It may indeed be too early to draw the same conclusions about the various editions of the Dak’Art Biennale of Contemporary African Art. What is certain, however, is that the event has practically no popular following, drawing just the artists themselves and an elitist public of experts, collectors, and art-lovers.
All this seems to imply that Africa is not interested in this art that continues to arouse the curiosity of the West, but that still doesn’t express the profundities of the continent’s soul, its own dreams and deceptions. How many Africans visit galleries and artists studios? For that matter, who can translate the terms « gallery », « private view », or « installation » into the African languages? How many Africans buy and hang black art works in their sitting rooms? Can the bare walls of the houses in Dakar, Accra, and Lomé’s working-class neighbourhoods be explained by the cost of living and the price of art works alone? Is it part of local culture to decorate one’s house with art works?
These questions unequivocally show that the problem of the Africans’ own reception of African art is less a primarily aesthetic question than a question of civilisation. If the real Africa does not want its artists’ works yet, it’s because they address a Western public much more than they do a local one, it’s because its artists try to cater to the tastes of the Paris, Brussels, London, or Montreal galleries much more than they do those of Man, that superior animal that prefers harmony and equilibrium to time and space.
For Africa has in fact had its own strong plastic and aesthetic civilisation for centuries. There is no need for artists who know this both in theory and in practice to bow to the pleasures of the albeit generous masters in the hope of being « sought-after ». People paint Wolof or Malinke, sculpt Yoruba or Vili not to be modern Malinke, Wolof, Yoruba, or Vili, but to be artists and Men. Inversely, « the African artist » who lacks aesthetic and ethical markers will simply remain an occasional plaything and a creative machine, to the complete indifference of his or her brothers.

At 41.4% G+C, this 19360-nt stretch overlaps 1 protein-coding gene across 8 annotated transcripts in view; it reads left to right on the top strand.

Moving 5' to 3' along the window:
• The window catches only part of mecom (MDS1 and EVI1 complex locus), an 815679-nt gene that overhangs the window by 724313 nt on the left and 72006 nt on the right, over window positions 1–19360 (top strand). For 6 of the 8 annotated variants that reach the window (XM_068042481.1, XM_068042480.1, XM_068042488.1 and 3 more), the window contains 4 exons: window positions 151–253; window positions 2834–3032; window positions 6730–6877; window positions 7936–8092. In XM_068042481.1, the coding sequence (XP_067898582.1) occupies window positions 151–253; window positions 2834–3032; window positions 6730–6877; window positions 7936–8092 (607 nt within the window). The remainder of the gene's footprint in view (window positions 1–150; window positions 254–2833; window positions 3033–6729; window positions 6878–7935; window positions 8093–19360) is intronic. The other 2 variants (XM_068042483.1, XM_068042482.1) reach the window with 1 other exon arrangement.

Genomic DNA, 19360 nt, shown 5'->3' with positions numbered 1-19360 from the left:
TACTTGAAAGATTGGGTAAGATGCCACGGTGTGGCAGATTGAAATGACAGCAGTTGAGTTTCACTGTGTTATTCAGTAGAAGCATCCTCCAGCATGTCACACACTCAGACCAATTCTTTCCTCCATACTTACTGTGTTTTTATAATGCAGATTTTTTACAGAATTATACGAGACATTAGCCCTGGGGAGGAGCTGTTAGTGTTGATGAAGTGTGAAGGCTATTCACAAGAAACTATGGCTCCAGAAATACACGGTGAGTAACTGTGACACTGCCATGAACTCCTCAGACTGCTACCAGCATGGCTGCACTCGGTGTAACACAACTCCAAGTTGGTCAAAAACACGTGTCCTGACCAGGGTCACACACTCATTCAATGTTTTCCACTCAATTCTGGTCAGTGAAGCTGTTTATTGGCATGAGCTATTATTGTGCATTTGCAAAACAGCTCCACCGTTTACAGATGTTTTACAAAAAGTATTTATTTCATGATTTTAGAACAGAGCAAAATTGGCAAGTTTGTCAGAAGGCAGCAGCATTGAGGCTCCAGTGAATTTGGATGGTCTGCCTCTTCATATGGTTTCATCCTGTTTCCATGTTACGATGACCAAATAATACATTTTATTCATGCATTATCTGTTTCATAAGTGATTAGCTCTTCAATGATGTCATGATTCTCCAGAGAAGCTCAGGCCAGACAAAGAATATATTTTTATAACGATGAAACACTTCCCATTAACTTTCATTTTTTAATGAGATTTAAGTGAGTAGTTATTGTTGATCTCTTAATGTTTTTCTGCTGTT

The aim is not, of course, to get the artist to wall him or herself into a local and folkloric ghetto in which his or her black creativity be a vulgar commodity on sale in the airports. Art is live human tissue, not a museum of exotic curiosities. Instead, the fine arts need to meditate on the example of African music, which has its own sounds and constantly growing local audiences. Senegalese Youssou Ndour, or Cameroonian Manu Dibango’s secret is to have managed to fully drawn on the black artistic storehouses of the past and present whilst at the same time making use of the tools of modernity to win people over to « mbalax » and « soul makossa ».
We can also cite the world of fashion design to show how black creativity can be proud of its identity, gain Western respect, and continue a harmonious dialogue with local audiences. There is no question that Africa is increasingly dressing the world. From Ivorian Alpha Sidibé’s Baoulé cloths, to Beninese Agnès Hekpazo’s weaves, to Senegalese Oumou Sy’s ensembles that blend silk and traditional dyes, the African fashion designer’s personality is incontestable. And it is no secret that the Italian designer John Galiano has shown himself to be very keen on African woven cloths in his recent collections.
To conclude, Africans can want and like their artists and their works provided that their artists stay themselves that is, men and woman who paint and sculpt their quotidian experiences for what they are and not for what people would have them believe they are.
Iba Ndiaye Diadji is an art critic and lecturer in aesthetics at the C.R/E.N.S. Université Cheikh Anta Diop University de Dakar, BP/13065 Dakar. E-mail: email@example.com///Article N° : 5580